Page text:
It is worth pointing out that there have been numerous sightings of the mysterious beast of Bodmin Moor over the years. However, leading scientists have said that such a beast would have little chance of survival due to the inhospitable climate and food supply shortages. The reports have done little to discourage the keen dog walkers who regularly hike across the moor. You might be tempted to join them on explorations of this naturally diverse area.
Truro is the capital town of Cornwall and lies approx 22 miles from Fowey, the cities wide boulevards and cobbled streets have a charming character. Here you will find the best shopping in the county from the top high street names to independent specialist shops.
Cornwall county museum is a excellent place in which to while away an hour or so and give a real insight to the history of the county.
Dominating the city skyline is the Cathedral, a look around is a must on any trip to the city.
Enterprise boats run a boat trip from Truro down the river Fal finishing at the main quay in Falmouth, take the boat to Falmouth and get the bus back to your car afterwards.
St Austell is approx. 6 miles from Fowey, a busy town having recently undergone extensive redevelopment. It has a good selection of shops and is the hub for driving on to take in Mevagissey, Newquay and beyond.
Whilst in St Austell you really should find time to visit the China clay museum Wheal Martyn and take the tour of the famous St Austell brewery who have been brewing in the town since 1851, see how the very popular beers are made and finish of with a tasting or 2 or 4…
Bodmin has a number of claims to fame. This charming old town is recognised as the birthplace and historic residence of Sir Walter Raleigh Gilbert and Charles Reginald Billing. You may also have heard about the predatory beast of Bodmin Moor.
However, those of you who are brave enough to visit Bodmin will be rewarded with views of picturesque Cornish countryside. You can expect to have an absolutely wonderful time visiting the highly recommended Bodmin attractions.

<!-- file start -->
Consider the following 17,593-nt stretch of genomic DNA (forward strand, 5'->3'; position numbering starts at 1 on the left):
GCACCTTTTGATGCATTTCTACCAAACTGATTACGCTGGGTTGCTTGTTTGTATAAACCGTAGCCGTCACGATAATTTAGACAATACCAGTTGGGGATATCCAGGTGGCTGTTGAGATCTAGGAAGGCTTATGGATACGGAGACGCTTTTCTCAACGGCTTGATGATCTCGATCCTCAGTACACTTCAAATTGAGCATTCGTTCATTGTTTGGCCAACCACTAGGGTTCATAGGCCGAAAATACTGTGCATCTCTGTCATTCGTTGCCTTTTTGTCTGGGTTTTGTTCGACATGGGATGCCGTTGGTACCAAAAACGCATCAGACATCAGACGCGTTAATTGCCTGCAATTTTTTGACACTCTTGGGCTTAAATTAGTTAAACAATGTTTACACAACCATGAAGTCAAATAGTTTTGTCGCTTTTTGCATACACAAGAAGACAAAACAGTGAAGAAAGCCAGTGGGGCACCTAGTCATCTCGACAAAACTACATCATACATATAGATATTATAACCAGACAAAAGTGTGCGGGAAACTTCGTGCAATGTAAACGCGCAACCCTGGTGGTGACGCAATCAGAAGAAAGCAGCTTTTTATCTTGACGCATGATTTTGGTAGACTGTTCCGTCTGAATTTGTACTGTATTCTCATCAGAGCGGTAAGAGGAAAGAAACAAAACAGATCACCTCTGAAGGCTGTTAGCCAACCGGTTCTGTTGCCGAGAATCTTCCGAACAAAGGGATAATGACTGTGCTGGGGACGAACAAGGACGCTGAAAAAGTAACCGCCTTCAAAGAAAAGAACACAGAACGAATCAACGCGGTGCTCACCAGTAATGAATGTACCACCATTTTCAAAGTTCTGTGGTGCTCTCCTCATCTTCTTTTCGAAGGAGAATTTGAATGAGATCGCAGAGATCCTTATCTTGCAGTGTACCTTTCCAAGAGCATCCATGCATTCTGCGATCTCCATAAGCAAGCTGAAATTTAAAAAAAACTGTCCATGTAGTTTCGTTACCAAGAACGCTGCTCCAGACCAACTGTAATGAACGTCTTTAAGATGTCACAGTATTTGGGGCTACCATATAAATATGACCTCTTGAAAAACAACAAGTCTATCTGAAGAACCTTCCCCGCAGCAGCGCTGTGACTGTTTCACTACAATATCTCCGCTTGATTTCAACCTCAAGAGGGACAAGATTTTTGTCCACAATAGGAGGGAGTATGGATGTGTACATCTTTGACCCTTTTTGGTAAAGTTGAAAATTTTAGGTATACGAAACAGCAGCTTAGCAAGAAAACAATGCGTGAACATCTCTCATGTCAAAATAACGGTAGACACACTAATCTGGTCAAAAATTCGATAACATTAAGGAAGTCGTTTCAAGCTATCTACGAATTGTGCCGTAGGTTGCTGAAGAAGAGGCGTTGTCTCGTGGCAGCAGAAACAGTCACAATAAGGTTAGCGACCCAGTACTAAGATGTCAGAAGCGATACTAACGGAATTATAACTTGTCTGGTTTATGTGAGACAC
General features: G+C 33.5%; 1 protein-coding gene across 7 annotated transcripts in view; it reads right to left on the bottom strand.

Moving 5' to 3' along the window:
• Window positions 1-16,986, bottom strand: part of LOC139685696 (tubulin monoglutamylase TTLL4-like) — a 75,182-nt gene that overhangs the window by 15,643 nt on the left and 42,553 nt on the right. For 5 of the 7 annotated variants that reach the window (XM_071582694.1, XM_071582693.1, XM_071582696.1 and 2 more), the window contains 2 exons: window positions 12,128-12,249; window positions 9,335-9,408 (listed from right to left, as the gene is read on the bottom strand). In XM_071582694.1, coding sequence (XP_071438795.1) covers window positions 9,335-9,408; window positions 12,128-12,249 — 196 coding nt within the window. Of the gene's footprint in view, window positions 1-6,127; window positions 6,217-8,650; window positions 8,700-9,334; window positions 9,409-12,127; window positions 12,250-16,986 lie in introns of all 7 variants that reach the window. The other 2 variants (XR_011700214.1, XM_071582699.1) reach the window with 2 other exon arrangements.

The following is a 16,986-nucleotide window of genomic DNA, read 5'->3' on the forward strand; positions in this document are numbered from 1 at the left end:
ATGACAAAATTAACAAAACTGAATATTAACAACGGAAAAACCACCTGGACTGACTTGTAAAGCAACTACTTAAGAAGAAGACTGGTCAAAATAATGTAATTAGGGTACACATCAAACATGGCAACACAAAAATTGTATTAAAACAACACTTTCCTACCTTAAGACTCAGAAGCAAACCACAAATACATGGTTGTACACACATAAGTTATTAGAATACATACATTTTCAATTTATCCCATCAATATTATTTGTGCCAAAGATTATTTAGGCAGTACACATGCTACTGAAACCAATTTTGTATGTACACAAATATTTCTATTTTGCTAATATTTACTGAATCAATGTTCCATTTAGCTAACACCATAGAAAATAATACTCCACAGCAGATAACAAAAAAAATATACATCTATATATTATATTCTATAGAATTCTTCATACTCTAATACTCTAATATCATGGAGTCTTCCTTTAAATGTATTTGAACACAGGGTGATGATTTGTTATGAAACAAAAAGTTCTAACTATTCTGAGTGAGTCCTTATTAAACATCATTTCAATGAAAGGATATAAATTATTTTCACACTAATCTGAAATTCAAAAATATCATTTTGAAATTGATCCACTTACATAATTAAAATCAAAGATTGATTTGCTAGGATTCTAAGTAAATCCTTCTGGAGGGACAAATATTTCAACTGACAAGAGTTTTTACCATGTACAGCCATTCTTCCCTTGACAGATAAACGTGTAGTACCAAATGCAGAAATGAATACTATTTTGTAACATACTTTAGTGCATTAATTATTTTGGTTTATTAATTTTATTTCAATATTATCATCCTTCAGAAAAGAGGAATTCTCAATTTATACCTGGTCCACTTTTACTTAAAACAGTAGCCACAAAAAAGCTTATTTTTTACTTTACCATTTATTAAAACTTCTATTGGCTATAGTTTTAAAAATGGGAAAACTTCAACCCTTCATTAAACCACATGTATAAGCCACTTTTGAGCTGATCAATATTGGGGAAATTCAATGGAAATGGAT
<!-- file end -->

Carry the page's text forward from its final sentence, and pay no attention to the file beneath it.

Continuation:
If you're interested in religious architecture then it would be worth visiting Bodmin's parish church. Built during the 15th century, this building is regarded as a key symbol of Cornish Christianity. It contains a marble effigy of Prior Vivian and an ornately decorated 12th century font. Visitors may also have the opportunity to enjoy one of the regular choral performances.
You'll be absolutely spoilt for choice when it comes to natural sightseeing opportunities in Cornwall. However, a visit to the Helman Tor nature reserve is recommended. You can look forward to seeing intriguing species such as the fritillary butterfly and otter during a guided tour of this splendid rural reserve.
Siblyback Lake offers an excellent day out, not only for watersports but also for walking, running, cycling, fishing or birdwatching, complete with bird-hide. It's only about 40 minutes drive from Polruan on the edge of Bodmin Moor. There are plenty of facilities on-site, including the fabulous Rockhopper café that has indoor and outdoor seating and a children’s play area. The lake has consistently good windsurfing and sailing wind along with a fantastic team of qualified instructors.
Minions is the highest village in Cornwall, high up on Bodmin moor in South East Cornwall, not far from Liskeard and about 40mins from Polruan. The name derives from Minions Mound a barrow to the west of the village despite many people now making the link with the fictional yellow creatures that appear in the Despicable Me!! The village has a pub, a restaurant and cafés in addition to the combined post office and shop. Or if you are interested in the history of the area there is the Minions Heritage Centre and Hurlers Stone Circles.